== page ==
Artist Housing: The Mountainview Suite
first things first, Where are we going to put folks?
“Where I am from, these are the projects.” That actor is from Georgia. She was talking about the little houses that a theater uses to house its artists. If you were a “company member” for the year, you could stay there rent free. She had a little house one-bedroom house to herself, and I had the mirror image next door, but with 2 bedrooms because I had a kid with me.
For the actors with a full year contract, the theater also offered a stipend to rent a place in town. One married pair of actors rented a house in town with their 1 year old. This in-town couple made me and my 2 year old a lunch of tomato salad, goat cheese, fresh bread, artichoke dip and some bean crackers I had never seen before. They bought everything from the co-op down the street and the farmer’s market that was in permanent residence in the parking lot. They apologized profusely for all of the plastic, electronic toys that the neighbors had brought by. We ate outside on their little lawn and said hi to other actors as they passed by on their way to their own rented places. The house was decorated by the full-time owner, who was working elsewhere that year, with colorful paintings and patterned blankets and rugs.
Another married pair of actors stayed in rent-free artist housing with their 1 year old. The rent-free folks decorated their house with decals in the baby room, big potted plants and a huge poster of their wedding night. They made scrambled eggs and Bisquix pancakes with Aunt Jemima syrup - I remember well because a friend and I watched in shock as the cook emptied half of the bottle onto his own stack, turning the pancakes into islands. We all sat at the formica kitchen table and then played with the plastic and electronic baby toys on the carpet in the living room - no apologies. Their 1 year old knocked over one of the potted plants, pouring dirt all over the tan carpet. It took all four grown-ups to figure out how to clean it up - the apartment only came with a broom and dustpan.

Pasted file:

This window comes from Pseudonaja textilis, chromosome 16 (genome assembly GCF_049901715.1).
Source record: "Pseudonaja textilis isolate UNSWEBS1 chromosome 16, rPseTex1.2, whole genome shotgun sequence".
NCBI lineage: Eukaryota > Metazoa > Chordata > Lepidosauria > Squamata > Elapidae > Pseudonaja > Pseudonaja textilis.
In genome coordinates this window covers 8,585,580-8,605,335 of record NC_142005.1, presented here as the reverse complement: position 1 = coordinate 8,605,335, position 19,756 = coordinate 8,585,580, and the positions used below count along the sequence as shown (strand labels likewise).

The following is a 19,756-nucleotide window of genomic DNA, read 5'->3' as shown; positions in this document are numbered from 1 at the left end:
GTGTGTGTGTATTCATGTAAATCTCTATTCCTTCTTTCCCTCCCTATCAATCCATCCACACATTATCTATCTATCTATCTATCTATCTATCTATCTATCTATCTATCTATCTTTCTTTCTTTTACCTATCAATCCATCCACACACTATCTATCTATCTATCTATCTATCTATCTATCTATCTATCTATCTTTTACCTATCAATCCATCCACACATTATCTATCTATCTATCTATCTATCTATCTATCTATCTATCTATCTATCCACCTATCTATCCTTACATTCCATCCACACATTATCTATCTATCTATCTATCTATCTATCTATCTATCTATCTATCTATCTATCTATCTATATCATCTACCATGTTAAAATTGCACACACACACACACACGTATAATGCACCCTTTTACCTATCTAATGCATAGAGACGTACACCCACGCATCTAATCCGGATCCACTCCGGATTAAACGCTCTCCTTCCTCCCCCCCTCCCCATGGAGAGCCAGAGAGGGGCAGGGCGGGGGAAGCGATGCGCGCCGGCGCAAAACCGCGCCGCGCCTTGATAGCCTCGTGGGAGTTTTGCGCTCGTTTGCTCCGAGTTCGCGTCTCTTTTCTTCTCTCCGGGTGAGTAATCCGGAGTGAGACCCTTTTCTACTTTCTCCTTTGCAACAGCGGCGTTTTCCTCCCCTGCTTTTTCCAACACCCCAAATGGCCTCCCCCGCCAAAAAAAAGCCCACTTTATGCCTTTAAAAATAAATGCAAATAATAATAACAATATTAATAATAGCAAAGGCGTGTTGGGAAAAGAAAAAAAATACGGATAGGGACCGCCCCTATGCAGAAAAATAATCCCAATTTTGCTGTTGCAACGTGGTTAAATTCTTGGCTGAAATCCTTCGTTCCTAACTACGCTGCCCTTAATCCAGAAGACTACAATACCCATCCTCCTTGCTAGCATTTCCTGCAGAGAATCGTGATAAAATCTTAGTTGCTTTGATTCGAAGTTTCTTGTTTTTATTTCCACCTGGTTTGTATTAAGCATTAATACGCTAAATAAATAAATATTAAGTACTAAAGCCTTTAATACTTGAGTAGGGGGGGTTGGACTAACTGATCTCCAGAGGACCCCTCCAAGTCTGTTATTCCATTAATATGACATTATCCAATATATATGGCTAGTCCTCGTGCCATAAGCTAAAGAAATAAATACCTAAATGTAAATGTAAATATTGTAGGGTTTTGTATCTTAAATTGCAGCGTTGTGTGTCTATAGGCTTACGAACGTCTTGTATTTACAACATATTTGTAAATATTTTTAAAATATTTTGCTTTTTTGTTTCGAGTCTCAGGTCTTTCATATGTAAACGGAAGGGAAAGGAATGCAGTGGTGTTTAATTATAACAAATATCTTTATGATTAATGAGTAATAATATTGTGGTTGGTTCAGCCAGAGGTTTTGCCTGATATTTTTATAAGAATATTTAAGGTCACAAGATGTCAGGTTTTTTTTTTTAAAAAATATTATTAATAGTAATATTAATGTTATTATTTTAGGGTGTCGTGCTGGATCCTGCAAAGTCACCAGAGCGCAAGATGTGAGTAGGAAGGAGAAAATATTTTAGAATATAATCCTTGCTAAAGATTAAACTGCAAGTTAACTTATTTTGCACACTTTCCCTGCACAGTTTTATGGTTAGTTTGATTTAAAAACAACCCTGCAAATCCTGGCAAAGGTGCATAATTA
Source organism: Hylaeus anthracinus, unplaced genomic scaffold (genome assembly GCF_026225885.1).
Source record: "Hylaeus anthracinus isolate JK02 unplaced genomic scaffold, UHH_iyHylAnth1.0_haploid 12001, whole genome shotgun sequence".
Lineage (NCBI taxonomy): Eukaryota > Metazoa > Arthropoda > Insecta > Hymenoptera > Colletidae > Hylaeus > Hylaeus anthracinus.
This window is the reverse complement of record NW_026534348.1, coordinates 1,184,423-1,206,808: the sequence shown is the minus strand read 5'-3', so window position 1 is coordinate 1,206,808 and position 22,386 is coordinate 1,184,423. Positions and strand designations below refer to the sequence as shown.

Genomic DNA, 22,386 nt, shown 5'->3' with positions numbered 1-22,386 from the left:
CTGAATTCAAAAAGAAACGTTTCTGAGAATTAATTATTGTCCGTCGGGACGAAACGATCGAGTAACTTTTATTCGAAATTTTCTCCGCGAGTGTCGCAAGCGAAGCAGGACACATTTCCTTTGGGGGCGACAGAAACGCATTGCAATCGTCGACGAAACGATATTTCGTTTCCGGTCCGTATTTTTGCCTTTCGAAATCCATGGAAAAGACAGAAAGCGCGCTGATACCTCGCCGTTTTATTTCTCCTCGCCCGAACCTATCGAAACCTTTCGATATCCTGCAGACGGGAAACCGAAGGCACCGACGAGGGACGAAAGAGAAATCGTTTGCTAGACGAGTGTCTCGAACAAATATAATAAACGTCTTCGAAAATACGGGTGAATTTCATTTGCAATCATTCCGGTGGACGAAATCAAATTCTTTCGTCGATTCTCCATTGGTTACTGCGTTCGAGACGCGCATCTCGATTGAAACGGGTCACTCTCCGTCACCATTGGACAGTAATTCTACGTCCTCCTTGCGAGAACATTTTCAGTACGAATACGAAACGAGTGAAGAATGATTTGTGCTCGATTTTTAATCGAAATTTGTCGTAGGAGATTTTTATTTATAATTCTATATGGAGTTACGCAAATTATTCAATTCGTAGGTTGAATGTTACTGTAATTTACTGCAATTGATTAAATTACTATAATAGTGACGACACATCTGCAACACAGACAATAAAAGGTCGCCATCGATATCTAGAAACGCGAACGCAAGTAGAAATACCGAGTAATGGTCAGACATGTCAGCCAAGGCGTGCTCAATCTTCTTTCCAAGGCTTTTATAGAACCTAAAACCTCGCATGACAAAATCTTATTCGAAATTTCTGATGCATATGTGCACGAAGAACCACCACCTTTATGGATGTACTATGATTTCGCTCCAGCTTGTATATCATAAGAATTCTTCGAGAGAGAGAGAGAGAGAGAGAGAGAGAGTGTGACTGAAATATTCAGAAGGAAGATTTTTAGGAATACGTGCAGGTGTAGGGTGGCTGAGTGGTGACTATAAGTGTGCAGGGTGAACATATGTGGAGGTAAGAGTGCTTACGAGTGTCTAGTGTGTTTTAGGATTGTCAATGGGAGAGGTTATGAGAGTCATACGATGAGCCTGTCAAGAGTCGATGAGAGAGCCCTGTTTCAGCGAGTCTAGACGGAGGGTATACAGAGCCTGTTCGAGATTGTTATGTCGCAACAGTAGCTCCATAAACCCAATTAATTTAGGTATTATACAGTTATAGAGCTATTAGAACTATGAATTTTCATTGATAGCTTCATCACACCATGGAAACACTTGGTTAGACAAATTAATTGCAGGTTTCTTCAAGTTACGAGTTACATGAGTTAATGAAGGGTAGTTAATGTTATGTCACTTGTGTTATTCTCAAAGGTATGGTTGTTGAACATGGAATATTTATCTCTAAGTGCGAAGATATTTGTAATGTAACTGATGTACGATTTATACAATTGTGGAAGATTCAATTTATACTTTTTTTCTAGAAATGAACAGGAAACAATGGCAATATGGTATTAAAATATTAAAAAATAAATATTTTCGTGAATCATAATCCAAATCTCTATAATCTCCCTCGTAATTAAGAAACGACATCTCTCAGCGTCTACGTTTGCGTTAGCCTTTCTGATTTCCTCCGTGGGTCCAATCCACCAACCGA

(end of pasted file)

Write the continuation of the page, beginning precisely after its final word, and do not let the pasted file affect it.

The co-op does not carry Bisquix or Aunt Jemima. I pointed my father in the direction of the co-op the day he arrived to visit. He was going to stock the fridge with his favorite things and see what cookies this town had to offer. He returned from his walk without a bag and a free-school-lunch-sized carton of milk. He had walked the aisles, taken in every single price, voiced a hard ‘no.’ and walked out with enough milk for one coffee. He figured out fast how to take the bus and headed to the normal grocery store a few miles away. The rent-free actors had done the same dance the first day they arrived, too.
Both families had exactly the same income that year. Maybe one family was collecting more residuals from past television or commercial work, but the theater was paying all four of them the same. I know all of them well enough to know what all of their parents did for a living and where they lived. A few of them may have been supplementing with family money - I believe the renters in town mentioned that it was a more expensive choice for them, and I forget how they said that they made it work. But, it was notable that both families, in more or less similar $ circumstances, had figured out how to make little pop-up homes that suited them that year.
The little houses looked like the projects where I am from, too. And the post-war baby boom housing that fills the suburbs of the city I grew up in. You enter into the main room that has a couch on one wall, a little kitchen on the opposite wall and a kitchen table with two chairs in between. I requested a blender and my friends requested a rice cooker. They were waiting for us in our cabinets when we arrived. Next to the kitchen sink was an upright washing machine, no dishwasher. The bedrooms have a dresser and a closet and enough room to walk around the bed on 3 sides. The bathroom was as economically spaced. Not a 450 square foot Manhattan studio, but smaller than every other non-Manhattan place I have ever stepped into.
I loved it.
The big window on the couch wall framed the mountains. I could toss dirty clothes directly into the washing machine in the kitchen without leaving the bedroom. The carpeting was old enough that potting soil spills could be classified as ‘patina’.
Of all of the places theaters have put me up this place was the least stylish with best view, the safest late night walk home with the most calories expending mounting that hill, the easiest to keep pretty clean with the mustiest smell
Where and how theaters stash their visiting artists makes an out-sized impact on how a theater operates. And the difference in the places is wild! The actor that compared our places to public housing did not end up coming back for another season, nor did the family that stayed rent-free like us. But the folks who rented in town did stay and bought houses. I got a photo a few months ago of sheep grazing in a huge field at the foot of mountain taken from their barn.
The Tromsø Ibsen Festival. That is the name of a crazy idea that is a little about theater, and a lot about housing. I am going to keep writing about it until it stops sounding crazy and starts to make sense.
The first item to tackle is where do you put your visiting artists? and a bigger question to start to put in the simmer pot is do you want them to stay?